The Nogier Frequencies have taken the basic single-pulse to an entirely new level. Dr. Paul Nogier discovered a relationship between the various parts of the body, their respective resonating frequencies, and the optimum treatment frequencies. See Nogier Frequencies for more information, as well as an easy to use chart in the Guide to Using LED Light and Nogier Frequencies.
Good to Know
According to a report by the National Institute of Health (NIH), there are studies that show continuous waves more effective, other studies that show pulsed waves more effective and studies that show no difference between the two.
Whether to select a continuous wave unit or a pulsed wave unit all depends on how you plan to use light therapy. Each type of wave can work effectively in particular applications.
Ideally, look for a product that provides both continuous and pulsed waves for the most flexibility. Even better, look for a product that offers the Nogier Frequencies!Go to Comparison Chart > Back to Top >
Laser or LED
Q: Laser light units seem limited to use for clinical applications; practically everything in the consumer marketplace uses LED light. Which is better?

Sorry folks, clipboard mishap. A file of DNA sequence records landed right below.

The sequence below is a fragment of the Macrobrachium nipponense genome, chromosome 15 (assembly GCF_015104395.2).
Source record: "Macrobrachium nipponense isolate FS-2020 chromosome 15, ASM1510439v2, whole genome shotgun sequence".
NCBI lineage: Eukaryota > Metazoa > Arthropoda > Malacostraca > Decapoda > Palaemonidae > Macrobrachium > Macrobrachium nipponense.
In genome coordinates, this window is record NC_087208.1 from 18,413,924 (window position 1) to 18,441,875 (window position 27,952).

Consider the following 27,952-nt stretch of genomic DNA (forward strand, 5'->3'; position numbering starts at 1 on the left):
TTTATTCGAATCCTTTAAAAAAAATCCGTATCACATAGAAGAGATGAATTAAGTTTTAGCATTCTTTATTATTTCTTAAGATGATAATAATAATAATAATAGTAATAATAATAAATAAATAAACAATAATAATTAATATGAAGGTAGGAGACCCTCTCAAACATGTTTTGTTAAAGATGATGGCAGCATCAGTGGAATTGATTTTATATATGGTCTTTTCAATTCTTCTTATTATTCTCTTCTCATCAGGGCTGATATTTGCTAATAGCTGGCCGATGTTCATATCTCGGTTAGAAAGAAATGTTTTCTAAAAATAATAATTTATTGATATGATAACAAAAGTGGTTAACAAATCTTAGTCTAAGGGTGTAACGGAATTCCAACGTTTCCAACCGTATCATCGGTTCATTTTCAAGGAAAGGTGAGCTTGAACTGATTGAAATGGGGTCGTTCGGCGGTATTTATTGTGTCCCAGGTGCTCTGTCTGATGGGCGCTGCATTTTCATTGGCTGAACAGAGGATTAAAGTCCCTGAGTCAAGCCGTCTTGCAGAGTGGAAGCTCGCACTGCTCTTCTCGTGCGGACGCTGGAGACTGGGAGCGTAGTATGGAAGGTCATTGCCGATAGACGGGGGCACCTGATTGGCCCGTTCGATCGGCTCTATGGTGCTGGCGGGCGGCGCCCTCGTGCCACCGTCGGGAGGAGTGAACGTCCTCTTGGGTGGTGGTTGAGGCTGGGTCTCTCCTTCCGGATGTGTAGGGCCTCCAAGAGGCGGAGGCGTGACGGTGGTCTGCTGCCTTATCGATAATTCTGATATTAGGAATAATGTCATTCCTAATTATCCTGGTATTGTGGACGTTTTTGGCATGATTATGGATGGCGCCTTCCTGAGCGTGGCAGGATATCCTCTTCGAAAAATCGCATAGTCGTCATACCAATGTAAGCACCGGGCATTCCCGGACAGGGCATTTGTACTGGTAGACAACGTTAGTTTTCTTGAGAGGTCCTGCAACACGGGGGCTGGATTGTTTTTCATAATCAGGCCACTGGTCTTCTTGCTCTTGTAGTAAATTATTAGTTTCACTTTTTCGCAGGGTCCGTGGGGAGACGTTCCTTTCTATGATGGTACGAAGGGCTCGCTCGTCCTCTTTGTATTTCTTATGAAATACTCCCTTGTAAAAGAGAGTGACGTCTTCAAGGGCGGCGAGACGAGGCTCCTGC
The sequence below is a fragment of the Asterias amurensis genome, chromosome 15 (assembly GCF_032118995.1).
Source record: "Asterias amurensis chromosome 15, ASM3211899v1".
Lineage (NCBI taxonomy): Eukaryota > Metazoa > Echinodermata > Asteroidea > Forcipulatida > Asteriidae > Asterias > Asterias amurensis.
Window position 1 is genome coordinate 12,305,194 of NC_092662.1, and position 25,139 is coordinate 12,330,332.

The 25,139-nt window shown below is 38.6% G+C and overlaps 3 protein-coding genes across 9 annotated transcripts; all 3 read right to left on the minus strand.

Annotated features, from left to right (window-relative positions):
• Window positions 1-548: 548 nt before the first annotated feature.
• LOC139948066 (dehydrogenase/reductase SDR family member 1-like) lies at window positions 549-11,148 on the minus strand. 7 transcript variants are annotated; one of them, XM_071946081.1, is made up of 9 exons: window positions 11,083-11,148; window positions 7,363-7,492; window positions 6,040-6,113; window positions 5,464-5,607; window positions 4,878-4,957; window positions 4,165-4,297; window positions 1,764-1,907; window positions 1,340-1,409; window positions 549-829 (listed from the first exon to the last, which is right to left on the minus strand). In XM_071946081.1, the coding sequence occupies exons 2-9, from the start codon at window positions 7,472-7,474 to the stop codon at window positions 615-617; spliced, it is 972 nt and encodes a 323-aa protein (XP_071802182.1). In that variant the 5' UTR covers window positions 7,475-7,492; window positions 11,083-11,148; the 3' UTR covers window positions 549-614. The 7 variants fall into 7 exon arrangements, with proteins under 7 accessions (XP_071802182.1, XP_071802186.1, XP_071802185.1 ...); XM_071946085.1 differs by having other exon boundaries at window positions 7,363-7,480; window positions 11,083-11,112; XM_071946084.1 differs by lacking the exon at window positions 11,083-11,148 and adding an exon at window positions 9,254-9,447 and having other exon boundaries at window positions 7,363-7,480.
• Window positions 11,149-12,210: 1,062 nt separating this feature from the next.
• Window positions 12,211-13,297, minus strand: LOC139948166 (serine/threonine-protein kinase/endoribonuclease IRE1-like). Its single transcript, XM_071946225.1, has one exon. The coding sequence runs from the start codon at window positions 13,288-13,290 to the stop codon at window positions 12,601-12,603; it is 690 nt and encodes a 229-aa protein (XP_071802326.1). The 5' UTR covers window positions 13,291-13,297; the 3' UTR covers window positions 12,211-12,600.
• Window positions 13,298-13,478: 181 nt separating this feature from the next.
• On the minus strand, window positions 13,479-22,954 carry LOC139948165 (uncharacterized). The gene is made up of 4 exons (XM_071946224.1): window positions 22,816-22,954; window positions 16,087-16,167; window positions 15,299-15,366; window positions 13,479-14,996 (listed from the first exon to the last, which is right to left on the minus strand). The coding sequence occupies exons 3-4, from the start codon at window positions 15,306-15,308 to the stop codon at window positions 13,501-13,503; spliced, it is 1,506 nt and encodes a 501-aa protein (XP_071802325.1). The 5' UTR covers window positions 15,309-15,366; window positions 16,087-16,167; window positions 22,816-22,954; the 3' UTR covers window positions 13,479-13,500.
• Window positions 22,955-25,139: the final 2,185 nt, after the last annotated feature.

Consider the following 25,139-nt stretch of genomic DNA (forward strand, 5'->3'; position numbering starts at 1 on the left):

What is Laser vs LED?
You may be familiar with laser light as a bright red light from a hand-held pointer, or as a surgical instrument. These are not the only forms of laser light; in fact, lasers come in a wide range of intensities. Technically, laser light is called a "coherent" light. This means the light waves of the laser act in concert as a unit, resulting in a concentrated, targeted, powerful beam of light, appropriate for detailed and precise uses.
LED lights, however, do not act in concert resulting in a more distributed light. Technically, LED light is known as "incoherent" light. This distribution of LED light, as opposed to the laser's singular focus, results in a gentler, less intense light. LED units also offer far more variety in terms of color, intensity and pulse combinations.
Good to Know